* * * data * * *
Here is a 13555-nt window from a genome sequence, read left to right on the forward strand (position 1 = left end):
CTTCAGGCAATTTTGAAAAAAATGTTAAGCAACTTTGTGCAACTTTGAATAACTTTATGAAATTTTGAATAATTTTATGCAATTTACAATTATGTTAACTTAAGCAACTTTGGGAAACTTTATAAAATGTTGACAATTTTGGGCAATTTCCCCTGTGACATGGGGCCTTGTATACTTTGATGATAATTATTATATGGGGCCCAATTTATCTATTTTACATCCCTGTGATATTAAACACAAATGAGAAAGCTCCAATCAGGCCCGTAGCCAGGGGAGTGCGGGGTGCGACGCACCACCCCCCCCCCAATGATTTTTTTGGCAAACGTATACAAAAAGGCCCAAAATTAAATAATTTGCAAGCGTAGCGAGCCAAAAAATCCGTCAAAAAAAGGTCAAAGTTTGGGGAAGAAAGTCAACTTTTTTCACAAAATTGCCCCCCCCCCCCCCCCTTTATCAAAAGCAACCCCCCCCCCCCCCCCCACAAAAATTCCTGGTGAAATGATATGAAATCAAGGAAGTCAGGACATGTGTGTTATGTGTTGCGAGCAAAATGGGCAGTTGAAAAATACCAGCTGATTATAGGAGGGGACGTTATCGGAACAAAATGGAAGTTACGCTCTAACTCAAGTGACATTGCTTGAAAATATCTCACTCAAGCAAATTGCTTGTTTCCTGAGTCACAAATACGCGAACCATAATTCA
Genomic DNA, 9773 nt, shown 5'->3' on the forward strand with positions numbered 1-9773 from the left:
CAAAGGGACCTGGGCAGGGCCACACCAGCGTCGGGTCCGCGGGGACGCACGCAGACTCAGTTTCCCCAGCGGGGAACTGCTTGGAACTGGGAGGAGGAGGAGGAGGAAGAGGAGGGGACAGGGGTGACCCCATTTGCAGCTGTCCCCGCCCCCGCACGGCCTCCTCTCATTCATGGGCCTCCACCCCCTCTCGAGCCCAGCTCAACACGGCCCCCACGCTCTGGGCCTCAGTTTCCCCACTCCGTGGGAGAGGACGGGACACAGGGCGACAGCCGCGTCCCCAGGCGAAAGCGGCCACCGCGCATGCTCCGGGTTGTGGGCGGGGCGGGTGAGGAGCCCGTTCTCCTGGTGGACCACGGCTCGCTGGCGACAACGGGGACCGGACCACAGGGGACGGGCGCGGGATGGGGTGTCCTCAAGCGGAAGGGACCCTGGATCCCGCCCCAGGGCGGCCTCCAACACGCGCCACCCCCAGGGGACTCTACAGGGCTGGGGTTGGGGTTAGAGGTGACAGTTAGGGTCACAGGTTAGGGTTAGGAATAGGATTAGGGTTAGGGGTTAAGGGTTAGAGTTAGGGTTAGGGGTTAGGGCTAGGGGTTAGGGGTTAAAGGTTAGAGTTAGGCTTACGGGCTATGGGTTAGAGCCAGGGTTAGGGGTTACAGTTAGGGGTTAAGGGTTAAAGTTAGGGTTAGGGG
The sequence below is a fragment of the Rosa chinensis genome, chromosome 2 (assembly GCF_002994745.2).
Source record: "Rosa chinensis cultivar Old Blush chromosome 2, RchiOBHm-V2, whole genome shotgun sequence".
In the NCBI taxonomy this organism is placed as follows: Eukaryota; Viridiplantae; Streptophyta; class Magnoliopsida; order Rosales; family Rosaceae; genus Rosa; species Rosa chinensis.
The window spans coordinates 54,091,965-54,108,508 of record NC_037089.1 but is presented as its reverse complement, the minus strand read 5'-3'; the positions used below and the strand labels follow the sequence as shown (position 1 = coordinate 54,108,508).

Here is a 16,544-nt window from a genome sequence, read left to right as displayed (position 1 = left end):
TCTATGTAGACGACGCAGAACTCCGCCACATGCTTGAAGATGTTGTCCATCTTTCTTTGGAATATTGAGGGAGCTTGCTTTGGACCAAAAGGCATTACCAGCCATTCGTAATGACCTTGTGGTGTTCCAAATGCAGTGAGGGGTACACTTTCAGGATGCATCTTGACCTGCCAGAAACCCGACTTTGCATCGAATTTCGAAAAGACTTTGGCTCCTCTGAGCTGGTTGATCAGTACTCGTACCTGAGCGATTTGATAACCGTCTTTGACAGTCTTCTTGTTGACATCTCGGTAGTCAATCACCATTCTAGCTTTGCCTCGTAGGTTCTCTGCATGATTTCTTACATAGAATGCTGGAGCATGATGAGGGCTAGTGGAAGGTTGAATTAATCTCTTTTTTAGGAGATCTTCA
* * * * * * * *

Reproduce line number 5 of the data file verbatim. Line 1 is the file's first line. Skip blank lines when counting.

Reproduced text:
The sequence below is a fragment of the Rosa chinensis genome, chromosome 2 (assembly GCF_002994745.2).